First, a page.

There's quite a difference between a joseki and a ladder. A joseki is a higher-level construct- it takes a lot of reading and good judgment to find the right path, and for many of us, if we did not memorise joseki from a book or learn them from someone else, would not know how to play most of our joseki. A ladder is completely rote, there's almost no thought involved in reading it out. I do practice reading them- however, making small, silly mistakes like this is an unfortunate habit of mine, and it happens no matter what I'm doing or how much I practice it (like arithmetic, which I've done continuously since I was six or whatever- often I'll do some little calculation like adding or multiplying wrong and it'll send everything to hell) so it's a crap choice: either I can rely on my reading and take loss after loss due to a 25k error, or I can be rude and rid of the uncertainty.

edit:
It is alright, then, if I do not put my fingers on the board, but use them to trace the ladder from my point of view? This is not against the rules, but is it still close to a cheat?

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 Post subject: Re: Post your ladders!
Post #24 Posted: Tue Feb 15, 2011 2:20 pm 
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Shaddy wrote:
Suppose I am about to place a stone, and as I'm about to lay it down I notice a variation that I did not notice before I had picked it up. If I do not play the stone where I was about to play it, have I cheated?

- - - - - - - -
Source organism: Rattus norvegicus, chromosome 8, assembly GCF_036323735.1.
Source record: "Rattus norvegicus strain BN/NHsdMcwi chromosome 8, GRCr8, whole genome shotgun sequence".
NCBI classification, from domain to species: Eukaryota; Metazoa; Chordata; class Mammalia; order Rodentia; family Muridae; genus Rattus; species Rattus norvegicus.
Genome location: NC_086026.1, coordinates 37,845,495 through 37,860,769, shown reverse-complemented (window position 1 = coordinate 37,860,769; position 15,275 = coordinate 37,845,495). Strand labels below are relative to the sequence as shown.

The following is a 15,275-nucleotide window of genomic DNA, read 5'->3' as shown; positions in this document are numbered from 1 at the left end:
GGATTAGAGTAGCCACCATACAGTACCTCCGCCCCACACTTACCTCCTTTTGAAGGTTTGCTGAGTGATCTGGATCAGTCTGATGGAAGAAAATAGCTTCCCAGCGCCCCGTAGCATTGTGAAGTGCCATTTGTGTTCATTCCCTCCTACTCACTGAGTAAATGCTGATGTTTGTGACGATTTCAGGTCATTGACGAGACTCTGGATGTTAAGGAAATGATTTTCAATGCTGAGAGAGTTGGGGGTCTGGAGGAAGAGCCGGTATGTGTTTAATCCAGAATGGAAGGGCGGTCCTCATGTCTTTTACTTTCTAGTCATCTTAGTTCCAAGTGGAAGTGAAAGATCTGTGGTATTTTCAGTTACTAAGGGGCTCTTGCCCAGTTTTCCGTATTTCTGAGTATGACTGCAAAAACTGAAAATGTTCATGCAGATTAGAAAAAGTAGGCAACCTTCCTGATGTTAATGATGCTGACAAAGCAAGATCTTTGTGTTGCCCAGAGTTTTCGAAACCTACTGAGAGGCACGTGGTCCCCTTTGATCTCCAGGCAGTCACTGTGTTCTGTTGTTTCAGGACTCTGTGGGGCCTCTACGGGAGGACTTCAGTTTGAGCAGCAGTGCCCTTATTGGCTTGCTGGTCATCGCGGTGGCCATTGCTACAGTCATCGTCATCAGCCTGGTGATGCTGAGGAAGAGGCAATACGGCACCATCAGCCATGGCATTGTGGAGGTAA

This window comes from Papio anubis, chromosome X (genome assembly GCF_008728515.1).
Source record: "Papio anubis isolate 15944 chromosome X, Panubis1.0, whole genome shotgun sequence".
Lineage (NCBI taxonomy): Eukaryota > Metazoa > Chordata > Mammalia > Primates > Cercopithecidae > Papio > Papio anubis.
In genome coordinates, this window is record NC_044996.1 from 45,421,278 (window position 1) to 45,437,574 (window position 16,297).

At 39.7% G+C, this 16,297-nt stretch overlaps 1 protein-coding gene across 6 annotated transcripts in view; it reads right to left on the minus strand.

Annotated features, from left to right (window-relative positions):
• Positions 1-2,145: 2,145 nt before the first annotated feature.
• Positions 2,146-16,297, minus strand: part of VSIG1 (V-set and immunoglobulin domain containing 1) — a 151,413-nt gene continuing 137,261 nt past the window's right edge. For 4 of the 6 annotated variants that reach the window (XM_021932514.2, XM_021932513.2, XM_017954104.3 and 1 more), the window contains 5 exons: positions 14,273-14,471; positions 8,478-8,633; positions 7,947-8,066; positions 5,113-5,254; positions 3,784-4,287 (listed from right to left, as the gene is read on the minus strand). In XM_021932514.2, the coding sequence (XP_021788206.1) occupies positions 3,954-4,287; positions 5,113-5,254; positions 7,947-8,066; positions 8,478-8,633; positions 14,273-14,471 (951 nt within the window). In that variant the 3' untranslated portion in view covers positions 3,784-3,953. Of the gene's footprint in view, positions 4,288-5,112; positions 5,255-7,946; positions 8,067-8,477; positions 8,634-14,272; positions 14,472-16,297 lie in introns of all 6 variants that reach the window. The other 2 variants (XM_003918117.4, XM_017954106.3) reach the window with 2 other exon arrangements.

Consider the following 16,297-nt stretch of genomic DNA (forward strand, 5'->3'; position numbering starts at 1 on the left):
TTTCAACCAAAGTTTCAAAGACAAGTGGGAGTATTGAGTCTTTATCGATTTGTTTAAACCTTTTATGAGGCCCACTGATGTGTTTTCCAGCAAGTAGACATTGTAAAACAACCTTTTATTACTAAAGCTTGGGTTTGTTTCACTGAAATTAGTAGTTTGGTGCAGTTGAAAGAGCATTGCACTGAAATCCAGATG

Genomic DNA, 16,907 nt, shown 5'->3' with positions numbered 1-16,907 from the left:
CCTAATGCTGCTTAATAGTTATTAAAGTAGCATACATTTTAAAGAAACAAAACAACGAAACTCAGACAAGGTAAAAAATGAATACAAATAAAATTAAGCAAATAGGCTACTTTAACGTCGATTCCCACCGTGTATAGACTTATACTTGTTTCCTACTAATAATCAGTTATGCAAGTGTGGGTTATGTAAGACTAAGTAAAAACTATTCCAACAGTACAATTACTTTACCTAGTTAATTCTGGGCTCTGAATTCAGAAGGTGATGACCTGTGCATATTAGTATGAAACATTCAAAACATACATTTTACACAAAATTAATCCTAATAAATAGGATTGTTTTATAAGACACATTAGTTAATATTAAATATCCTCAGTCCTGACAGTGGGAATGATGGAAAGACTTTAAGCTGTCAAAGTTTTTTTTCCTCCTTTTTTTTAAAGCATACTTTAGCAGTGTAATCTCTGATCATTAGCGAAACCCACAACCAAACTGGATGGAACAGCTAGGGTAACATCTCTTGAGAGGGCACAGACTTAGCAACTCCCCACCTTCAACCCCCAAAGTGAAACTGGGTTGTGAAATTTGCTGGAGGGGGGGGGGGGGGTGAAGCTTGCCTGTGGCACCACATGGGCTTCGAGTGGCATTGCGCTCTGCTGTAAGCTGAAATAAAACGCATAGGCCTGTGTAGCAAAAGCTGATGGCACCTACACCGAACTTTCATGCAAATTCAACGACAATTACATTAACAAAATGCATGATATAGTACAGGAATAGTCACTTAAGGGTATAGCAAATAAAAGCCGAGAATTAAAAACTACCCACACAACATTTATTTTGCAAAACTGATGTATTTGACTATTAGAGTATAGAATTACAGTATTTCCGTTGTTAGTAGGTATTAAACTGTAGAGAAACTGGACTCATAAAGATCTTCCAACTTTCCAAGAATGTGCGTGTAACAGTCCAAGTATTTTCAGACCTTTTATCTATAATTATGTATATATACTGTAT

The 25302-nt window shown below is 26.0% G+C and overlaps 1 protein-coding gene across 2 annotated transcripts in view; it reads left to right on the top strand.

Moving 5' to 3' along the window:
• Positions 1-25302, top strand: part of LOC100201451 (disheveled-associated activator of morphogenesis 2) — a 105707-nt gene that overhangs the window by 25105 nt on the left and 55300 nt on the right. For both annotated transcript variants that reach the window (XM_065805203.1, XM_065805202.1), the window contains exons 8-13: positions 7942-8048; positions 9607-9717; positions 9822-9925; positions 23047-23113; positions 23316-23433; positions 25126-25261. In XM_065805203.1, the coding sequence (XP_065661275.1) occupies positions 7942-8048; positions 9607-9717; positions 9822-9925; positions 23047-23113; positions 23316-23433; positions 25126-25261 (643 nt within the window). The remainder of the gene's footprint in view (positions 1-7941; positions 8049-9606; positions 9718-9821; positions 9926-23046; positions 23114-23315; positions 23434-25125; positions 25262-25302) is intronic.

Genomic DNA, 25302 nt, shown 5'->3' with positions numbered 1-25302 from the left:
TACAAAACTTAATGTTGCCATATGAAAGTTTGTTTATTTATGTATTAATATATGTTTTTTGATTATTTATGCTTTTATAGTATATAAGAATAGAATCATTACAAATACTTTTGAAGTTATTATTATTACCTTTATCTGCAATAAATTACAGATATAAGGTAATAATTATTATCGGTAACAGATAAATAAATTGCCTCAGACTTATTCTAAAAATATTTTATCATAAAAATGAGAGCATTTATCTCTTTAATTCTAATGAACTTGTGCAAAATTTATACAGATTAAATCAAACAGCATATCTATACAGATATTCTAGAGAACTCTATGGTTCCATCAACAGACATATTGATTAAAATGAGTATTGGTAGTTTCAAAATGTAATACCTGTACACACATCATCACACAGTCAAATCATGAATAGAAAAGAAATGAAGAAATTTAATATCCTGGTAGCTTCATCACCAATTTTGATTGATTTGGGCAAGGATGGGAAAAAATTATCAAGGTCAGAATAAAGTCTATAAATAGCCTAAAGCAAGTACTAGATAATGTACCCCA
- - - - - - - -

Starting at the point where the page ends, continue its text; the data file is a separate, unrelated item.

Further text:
There's quite a difference between a joseki and a ladder. A joseki is a higher-level construct- it takes a lot of reading and good judgment to find the right path, and for many of us, if we did not memorise joseki from a book or learn them from someone else, would not know how to play most of our joseki. A ladder is completely rote, there's almost no thought involved in reading it out.


I would have let this drop, but you ask a question.

The answer is no, you have not cheated, if I understand the question. On one occaision, you begin to place a stone, but before it touches the board, you change your mind. That is not ideal, but it is absolutely fine, and happens all the time.

If the stone touches the board, and you then decide to change, you have a problem. This is a violation, I would not say cheating, but a violation. Many players would call a TD and you would be instructed not to do it again, and your game would be monitored. If your hand leaves the stone, it is played.